Pinterest • The world’s catalog of ideas

Last letter of Mary, Queen of Scots. In her last letter, Mary claims that she is being persecuted solely for her faith and for her rights to the English throne. She asks Henri to take care of her servants. Her letter was handed to Bourgoing, her personal physician, and conveyed to the French king. It later passed into the hands of the Scots College in Paris and was bought by the Advocates Library (the precursor of the National Library of Scotland) in 1918.

BBC Newsfrom BBC News

In pictures: Mary, Queen of Scots

Death Warrant for Mary, Queen of Scots, signed by Elizabeth I

Letters of Note: last letter of Mary Queen of Scots, written just 6 hours before her execution on February 8, 1587 (full view, French transcript, and English translation included)

All royals family tree - family tree showing everybody on the throne of England from William the Conqueror to Queen Elizabeth II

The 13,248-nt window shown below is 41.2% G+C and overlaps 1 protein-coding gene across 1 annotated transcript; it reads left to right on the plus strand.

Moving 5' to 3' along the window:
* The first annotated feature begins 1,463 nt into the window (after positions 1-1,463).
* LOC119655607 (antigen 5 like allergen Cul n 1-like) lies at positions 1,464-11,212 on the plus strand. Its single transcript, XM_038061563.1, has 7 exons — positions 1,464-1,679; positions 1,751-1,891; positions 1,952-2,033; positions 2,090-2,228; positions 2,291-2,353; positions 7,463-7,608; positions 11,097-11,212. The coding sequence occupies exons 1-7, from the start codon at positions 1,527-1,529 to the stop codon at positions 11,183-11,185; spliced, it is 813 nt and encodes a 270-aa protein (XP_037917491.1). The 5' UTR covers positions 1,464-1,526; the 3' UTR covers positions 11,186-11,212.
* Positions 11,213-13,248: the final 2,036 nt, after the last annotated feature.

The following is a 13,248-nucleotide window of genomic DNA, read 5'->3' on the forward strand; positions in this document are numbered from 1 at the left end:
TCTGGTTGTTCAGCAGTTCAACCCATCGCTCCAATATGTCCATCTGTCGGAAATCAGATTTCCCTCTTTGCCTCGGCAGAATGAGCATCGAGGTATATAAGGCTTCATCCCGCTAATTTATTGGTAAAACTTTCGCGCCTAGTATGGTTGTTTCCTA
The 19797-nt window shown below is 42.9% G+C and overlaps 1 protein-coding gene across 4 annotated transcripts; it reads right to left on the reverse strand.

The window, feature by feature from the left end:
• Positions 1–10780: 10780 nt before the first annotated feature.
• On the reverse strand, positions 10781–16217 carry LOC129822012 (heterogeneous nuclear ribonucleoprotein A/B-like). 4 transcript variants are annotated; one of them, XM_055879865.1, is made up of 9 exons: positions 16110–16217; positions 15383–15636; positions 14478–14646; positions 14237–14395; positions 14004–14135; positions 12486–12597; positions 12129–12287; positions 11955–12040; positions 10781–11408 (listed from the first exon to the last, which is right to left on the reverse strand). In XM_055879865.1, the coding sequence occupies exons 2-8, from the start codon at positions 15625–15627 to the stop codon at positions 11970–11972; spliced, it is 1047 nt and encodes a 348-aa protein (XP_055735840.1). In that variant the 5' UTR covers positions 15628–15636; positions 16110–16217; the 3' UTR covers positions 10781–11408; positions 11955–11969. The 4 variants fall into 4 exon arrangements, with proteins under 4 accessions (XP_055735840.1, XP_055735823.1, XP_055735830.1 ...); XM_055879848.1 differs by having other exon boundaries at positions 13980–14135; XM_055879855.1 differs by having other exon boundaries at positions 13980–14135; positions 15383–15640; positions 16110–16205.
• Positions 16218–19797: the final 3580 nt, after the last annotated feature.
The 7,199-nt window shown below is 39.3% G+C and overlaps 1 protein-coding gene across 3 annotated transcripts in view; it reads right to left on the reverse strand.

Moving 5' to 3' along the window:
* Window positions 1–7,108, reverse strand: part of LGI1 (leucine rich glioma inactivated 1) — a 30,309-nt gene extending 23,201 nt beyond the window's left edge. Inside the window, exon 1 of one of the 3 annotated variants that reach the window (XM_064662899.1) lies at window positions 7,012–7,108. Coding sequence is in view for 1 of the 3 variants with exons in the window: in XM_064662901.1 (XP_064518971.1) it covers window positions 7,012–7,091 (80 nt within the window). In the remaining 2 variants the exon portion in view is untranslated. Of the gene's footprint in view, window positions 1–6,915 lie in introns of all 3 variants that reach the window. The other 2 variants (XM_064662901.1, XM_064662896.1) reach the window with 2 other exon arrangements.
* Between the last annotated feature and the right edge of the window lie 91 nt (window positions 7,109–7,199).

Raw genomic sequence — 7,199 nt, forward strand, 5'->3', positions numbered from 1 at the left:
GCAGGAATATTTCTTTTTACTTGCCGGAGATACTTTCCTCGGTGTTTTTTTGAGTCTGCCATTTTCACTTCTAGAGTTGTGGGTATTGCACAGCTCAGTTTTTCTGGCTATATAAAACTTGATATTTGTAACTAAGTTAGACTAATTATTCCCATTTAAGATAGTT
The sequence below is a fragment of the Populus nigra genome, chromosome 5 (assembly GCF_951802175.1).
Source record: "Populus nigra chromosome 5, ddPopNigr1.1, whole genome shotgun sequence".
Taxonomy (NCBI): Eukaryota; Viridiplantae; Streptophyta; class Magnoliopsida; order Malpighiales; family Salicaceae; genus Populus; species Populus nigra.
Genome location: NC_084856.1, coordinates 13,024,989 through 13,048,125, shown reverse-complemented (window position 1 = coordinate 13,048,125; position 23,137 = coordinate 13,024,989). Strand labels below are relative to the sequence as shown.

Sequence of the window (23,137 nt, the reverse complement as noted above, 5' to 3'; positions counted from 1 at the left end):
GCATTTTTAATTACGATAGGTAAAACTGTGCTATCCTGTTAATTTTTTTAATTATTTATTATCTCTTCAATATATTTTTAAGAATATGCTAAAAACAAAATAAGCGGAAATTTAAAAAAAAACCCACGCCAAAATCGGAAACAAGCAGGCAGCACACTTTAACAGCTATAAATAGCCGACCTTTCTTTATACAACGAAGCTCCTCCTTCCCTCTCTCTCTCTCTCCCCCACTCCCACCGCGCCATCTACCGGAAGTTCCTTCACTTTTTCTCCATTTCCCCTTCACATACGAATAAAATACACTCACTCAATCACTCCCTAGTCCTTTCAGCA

Mary Queen of Scots was born in this room... one of the RARE photos taken by a visitor. Photos are not allowed in almost all the rooms, due to the flash that deteriorates the paintings and wall hangings.

The Seton Watch was made for Mary Queen of Scots in the late 1500s. It has a silver engraved case and a small bell that strikes on the hour. The jaw drops down to reveal the watch face. The original movement was replaced about 200 years ago, but otherwise still has the overall appearance it would had when it was new over 400 years ago.

A letter by Queen Elizabeth I expressing her outrage at the imprisonment of Mary Queen of Scots

Arthur, Margaret, Henry, and Mary Tudor. The surviving children of Henry VII and Elizabeth of York. Prince of Wales, Queen of Scotland, King of England, and Queen of France.

Letter from Robert Dudley to Elizabeth I. shortly before his death. This letter was found in a small chest of Elizabeth's cherished keepsakes. She had written upon it, 'his last letter'.

Letter from Elizabeth to Edward VI-EXCERPT: Probably written in 1553, when the future Queen of England was 20 years old, Elizabeth’s letter reveals the personal costs behind the power struggles of the troubled Tudor dynasty. She tells her young half-brother, Edward VI, how she had tried to visit him during what would prove his final illness, but had been turned away.